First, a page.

If there’s anything to be gathered from this blog, it’s that life, however comfortable and smooth sailing it may seem, can be exceedingly tough as a twenty-something.
The environment is collapsing, the economy is fragile, and the political landscape is grim.
Job security is a thing of the past, decision-making is a mythical skill and having any answers seems beyond impossible.
Further ingredients that add to this catalyst of worry are the surges in mental illness, the addictive nature of social media and the fact that we are nearly at the age that our parents were when they got married or had kids (I can barely pay my own rent!).
And as these different waves of uneasiness and reality hit us, we tend to look outward to obtain comfort. Some retail therapy, a deluxe meal out or maybe just a lot of alcohol.
Often, these indulgences can further burden the weight of anxieties, adding to the folder filed away in our brain as ‘Money Anxiety’.
Most people in their twenties, in this climate anyway, surely have this folder floating around the floor of their mind, only to be dug up in a sort of anxiety-filled-purge.
As discussed in a previous post, there are better, more-beneficial options that won’t break the bank, such as reading.
However, sometimes it can be difficult to focus on reading and it’s more therapeutic to plug in your headphones, go for a walk or lay down with eyes closed; and try to forget about your worries.
If you’re like me, sometimes music isn’t enough to switch off. You need stories, conversation, and anecdotes. Here are some podcasts, that help to distract a worried mind or at the very least; feel a little bit better.
I’ve said it before and I’ll say it again. This podcast is spectacular. I hope the more that I recommend it, the more of a chance they will release some new episodes sooner (a girl can dream). Still, there are about fifty of them for you to catch up on, and the sooner the better. Any intelligence-insecurities will be wiped away, and you’ll feel less alone, more educated and you will laugh a lot.
2. The High Low
What better way to switch off than to listen to the current affairs of the week; high and low brow, through the voices of Pandora Sykes and Dolly Alderton? When you are feeling stressed – facing the news can seem unbearable, but these two make it easier, more thoughtful and often light-hearted. They fill you in on the big headlines, the most relevant controversy’s and any reading, watching or listening that they suggest. It’s the ultimate culture and news immersion podcast, and you will never finish an episode without feeling informed, provoked and with a few more books and series recommendations under your belt. It’s the finest weekly podcast around.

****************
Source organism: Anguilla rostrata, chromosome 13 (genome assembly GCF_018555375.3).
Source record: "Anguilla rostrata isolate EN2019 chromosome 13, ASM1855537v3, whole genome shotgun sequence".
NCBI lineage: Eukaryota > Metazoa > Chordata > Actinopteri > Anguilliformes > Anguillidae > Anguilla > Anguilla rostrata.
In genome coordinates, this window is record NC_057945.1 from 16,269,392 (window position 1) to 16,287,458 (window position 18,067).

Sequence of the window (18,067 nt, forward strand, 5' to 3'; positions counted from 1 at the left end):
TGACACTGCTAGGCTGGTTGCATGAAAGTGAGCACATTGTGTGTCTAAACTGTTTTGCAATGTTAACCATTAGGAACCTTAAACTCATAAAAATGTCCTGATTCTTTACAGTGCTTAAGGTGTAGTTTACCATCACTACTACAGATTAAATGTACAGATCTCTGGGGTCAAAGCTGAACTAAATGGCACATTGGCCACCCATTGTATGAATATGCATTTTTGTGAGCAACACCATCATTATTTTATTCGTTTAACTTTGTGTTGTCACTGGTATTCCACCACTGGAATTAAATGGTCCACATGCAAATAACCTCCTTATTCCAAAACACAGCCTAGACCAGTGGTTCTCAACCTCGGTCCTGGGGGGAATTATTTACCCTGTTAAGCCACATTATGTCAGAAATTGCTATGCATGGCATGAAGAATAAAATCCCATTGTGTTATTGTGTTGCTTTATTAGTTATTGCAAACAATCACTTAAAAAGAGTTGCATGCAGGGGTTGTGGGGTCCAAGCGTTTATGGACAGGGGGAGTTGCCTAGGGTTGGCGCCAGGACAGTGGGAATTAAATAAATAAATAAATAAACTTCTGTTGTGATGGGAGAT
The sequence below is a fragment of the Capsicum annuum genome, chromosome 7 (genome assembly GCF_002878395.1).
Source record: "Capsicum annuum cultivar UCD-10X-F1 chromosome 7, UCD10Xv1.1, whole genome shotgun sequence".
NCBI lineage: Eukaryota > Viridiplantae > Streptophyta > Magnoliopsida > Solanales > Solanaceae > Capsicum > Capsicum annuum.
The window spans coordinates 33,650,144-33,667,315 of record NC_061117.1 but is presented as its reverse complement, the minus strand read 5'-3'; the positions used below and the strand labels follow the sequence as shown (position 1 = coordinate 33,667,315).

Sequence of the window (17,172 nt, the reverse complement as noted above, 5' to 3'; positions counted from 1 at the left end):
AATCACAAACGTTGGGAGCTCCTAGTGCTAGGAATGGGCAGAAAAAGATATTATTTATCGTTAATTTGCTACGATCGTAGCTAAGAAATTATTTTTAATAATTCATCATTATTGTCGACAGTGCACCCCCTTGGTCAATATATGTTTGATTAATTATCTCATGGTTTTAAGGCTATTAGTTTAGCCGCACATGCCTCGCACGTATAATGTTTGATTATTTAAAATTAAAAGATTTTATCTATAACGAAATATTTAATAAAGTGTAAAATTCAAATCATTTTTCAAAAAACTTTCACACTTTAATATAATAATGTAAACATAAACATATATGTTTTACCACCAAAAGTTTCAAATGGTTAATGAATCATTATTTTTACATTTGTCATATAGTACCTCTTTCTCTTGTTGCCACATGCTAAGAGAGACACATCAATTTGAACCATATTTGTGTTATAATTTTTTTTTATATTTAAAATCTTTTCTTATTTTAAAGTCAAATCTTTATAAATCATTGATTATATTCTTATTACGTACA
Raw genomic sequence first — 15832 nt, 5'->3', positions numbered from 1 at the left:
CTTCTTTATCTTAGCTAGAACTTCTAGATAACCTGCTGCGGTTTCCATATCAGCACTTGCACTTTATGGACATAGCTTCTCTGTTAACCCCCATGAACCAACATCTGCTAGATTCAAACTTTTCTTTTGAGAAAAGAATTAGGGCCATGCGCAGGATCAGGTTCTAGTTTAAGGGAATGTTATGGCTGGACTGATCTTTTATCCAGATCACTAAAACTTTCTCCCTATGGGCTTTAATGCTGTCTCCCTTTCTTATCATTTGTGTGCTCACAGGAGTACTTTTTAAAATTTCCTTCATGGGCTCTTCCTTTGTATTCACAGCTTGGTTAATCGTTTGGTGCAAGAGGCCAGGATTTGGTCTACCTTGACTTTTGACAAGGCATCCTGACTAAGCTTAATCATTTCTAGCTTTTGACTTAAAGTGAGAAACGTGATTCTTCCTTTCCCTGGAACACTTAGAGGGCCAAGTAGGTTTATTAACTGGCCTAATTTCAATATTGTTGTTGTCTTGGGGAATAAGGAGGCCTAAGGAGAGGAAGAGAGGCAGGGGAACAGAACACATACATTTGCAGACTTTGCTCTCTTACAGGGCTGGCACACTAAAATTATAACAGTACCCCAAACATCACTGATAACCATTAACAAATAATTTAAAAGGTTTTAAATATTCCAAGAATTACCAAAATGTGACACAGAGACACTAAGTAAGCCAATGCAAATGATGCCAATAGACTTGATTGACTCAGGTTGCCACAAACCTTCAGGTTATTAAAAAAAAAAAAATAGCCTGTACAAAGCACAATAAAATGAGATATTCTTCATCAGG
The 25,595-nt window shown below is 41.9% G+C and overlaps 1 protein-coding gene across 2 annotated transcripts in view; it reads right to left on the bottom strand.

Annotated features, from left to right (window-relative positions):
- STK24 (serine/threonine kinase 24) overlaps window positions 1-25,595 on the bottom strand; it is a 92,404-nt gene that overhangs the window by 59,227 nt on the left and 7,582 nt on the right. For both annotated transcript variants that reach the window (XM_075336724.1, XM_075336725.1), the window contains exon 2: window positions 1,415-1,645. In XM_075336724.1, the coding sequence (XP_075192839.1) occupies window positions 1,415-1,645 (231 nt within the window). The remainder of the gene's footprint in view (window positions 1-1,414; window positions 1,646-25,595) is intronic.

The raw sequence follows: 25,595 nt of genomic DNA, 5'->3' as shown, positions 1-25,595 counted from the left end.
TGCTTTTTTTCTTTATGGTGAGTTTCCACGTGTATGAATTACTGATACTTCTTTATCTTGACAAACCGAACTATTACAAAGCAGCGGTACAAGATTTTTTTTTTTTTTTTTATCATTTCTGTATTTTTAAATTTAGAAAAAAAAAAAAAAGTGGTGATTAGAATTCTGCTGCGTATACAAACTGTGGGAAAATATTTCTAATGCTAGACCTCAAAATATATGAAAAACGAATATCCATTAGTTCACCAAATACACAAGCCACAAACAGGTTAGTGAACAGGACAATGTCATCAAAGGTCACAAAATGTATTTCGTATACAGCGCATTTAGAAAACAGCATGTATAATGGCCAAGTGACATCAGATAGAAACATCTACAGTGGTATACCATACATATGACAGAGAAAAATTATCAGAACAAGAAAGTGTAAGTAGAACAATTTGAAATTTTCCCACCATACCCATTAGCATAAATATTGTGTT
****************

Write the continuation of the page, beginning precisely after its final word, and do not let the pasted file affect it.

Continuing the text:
3. How to Fail with Elizabeth Day
Okay, this should have been number one. I cannot stress the genius and beauty behind this podcast. It is the most comforting pick-me-up podcast I’ve come across, that emphasizes a togetherness in your worries and feelings, but also signifies that the more you fail, the better. It’s a sort of manifesto that celebrates all the things that didn’t go right. With different interviewees, Day explores the idea that failing, ultimately makes us succeed and highlights the silver lining. Failing isn’t always what we assume it to be, and avoiding such failures might leave you worse off than before. This podcast will leave you feeling a whole lot better about your daily stresses, and a little bit inspired. Day also has a book with the same title and premise, which you can buy here.
4. Bryony Gordon’s Mad World
May is Mental Health Awareness month so this podcast is hot right now. Bryony Gordon, a Telegraph journalist diagnosed with severe OCD, has become an almost poster girl for mental health awareness. She’s open, honest and often hilarious, and she seeks to connect with others through their mental illnesses. Throughout this podcast series, she interviews different guests of note, discusses their experiences with mental health, their lowest points and how they sought help. It’s eye-opening to learn about the depths of different mental illnesses and how it can occur in anyone and everyone (her guests include Prince Harry, Stephen Fry, and Will Young). This podcast is just another huge example of the movement that’s bringing mental health issues to the table, removing the taboo and igniting the conversation. Tough to listen to at times, it’s worth trying to understand and accept the experiences of others, and makes you feel more in control of your own feelings and worries because it’s normal not to feel normal sometimes. If you like the podcast, Gordon also has some books circling her own mental illness encounters; Mad Girl, and Eat, Drink, Run: How I Got Fit Without Going Too Mad.
If you have any go-to podcasts, books or remedies to soothe a bad day, comment them below!